Triton Soles: Biodegradable Flip-Flips Made From Algae

Flip-Flops are the most-sold shoes in the world - and the most often thrown away. What if something could be done to stop all that plastic ending up as landfill?

Author Julian Furtkamp:

Translation Julian Furtkamp, 10.16.17

Students and researchers at the University of California San Diego recently presented a new kind of flip-flop – not  that is made of an algae-based material rather than made from petroleum. That means that the carbon dioxide needed to manufacture it is taken from the atmosphere and not drawn from fossil fuels. And when the sole has reached the end of its useful life it’s completely biodegradable.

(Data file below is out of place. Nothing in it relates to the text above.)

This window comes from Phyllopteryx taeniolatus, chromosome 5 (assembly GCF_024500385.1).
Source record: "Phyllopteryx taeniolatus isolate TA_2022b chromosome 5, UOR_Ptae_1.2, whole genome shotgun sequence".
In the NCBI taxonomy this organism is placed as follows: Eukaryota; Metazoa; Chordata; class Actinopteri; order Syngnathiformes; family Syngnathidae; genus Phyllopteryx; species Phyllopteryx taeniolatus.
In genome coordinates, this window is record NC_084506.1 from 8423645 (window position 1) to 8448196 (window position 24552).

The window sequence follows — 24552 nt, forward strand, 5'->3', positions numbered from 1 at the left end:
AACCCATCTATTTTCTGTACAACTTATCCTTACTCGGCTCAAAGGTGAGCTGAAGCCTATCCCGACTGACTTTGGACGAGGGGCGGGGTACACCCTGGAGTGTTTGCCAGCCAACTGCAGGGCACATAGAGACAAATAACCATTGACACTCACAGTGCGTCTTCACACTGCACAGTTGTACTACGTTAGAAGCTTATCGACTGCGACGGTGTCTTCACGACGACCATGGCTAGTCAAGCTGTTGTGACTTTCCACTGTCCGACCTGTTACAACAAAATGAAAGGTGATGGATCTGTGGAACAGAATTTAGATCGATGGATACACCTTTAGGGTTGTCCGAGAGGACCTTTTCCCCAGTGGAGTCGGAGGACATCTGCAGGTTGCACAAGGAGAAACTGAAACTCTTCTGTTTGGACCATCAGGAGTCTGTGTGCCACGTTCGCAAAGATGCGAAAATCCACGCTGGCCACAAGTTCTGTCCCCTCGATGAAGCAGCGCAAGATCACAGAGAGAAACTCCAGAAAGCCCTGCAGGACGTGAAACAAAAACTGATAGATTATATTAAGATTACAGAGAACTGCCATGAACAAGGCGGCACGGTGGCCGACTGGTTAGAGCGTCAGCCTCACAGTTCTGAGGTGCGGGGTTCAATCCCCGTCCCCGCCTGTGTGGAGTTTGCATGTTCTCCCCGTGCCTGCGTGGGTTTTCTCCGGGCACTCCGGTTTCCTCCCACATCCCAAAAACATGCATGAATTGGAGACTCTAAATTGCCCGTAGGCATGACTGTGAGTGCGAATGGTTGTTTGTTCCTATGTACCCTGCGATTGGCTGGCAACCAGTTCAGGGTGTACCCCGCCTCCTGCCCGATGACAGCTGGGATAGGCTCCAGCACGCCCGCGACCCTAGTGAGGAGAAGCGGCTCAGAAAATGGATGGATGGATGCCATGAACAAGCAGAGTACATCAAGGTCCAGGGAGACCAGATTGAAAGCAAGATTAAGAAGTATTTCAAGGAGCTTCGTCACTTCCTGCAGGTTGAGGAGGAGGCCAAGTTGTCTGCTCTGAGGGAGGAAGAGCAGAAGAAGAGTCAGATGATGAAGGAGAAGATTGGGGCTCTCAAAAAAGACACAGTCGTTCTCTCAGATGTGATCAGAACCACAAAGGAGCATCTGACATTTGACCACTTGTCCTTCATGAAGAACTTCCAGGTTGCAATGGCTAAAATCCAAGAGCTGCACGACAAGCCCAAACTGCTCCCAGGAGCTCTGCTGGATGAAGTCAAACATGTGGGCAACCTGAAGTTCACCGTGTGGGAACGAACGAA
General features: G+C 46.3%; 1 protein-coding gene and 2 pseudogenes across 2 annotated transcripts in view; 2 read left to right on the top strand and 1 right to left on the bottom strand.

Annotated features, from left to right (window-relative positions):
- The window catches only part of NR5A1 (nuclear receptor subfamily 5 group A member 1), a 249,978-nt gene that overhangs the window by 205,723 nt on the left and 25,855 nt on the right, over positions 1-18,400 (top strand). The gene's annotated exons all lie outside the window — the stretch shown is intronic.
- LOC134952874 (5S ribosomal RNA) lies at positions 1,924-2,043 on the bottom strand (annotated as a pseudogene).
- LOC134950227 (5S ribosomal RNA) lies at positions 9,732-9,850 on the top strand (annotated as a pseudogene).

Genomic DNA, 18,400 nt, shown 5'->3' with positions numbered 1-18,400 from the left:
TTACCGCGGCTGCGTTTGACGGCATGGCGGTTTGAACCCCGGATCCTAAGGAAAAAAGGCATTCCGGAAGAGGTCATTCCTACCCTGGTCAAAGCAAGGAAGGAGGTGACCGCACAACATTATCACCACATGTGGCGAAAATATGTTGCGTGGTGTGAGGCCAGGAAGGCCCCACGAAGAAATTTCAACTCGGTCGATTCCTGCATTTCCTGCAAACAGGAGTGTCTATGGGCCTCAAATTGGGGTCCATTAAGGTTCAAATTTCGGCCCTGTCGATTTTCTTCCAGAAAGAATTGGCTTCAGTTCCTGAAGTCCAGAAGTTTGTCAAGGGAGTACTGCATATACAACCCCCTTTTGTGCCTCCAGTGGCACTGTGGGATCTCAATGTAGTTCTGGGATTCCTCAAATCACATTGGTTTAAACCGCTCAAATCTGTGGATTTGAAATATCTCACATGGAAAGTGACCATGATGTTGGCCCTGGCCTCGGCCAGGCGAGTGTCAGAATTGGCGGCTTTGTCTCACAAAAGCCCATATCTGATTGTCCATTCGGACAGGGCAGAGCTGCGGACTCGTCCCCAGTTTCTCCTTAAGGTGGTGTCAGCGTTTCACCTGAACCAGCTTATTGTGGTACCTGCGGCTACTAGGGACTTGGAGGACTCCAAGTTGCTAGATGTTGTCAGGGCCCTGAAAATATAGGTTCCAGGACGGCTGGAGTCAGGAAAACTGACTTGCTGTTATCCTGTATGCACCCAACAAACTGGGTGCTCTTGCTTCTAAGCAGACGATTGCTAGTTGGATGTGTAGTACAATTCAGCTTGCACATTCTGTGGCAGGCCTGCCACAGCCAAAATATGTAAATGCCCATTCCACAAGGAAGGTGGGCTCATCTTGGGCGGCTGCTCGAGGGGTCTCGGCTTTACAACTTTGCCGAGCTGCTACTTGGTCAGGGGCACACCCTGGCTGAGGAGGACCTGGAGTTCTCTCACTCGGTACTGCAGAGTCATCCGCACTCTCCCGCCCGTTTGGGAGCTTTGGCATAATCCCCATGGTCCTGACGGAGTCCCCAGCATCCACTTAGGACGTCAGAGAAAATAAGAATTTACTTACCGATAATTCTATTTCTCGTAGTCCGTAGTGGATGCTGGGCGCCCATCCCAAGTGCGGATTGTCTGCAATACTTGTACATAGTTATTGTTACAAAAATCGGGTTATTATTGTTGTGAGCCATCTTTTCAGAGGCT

They chose to develop a flip-flop rather than any other type of shoe because of the fact that they are made up of mostly sole and because with roughly three billion pairs being produced each year, they’re far and away the number 1 most-worn shoe in the world. With the estimated cost of the shoe being just three USD per pair, that means a considerable potential market share.

Particularly challenging when developing the material was how to achieve the rubber-like flexibility needed for the sole. At the same university, two professors had already managed to develop an algae-based surfboards, where the conventional polyurethane foam was replaced by their innovative material.

We recently reported on Adidas’s move to make running shoes made of ocean plastic, but that’s obviously a very different approach – tackling the problem after it’s happened, rather than the source of the problem itself. 

So could biomaterials be the future of sustainable manufacturing? Find out more here about how shoes are being made from from cobwebs and furniture from mushrooms… 

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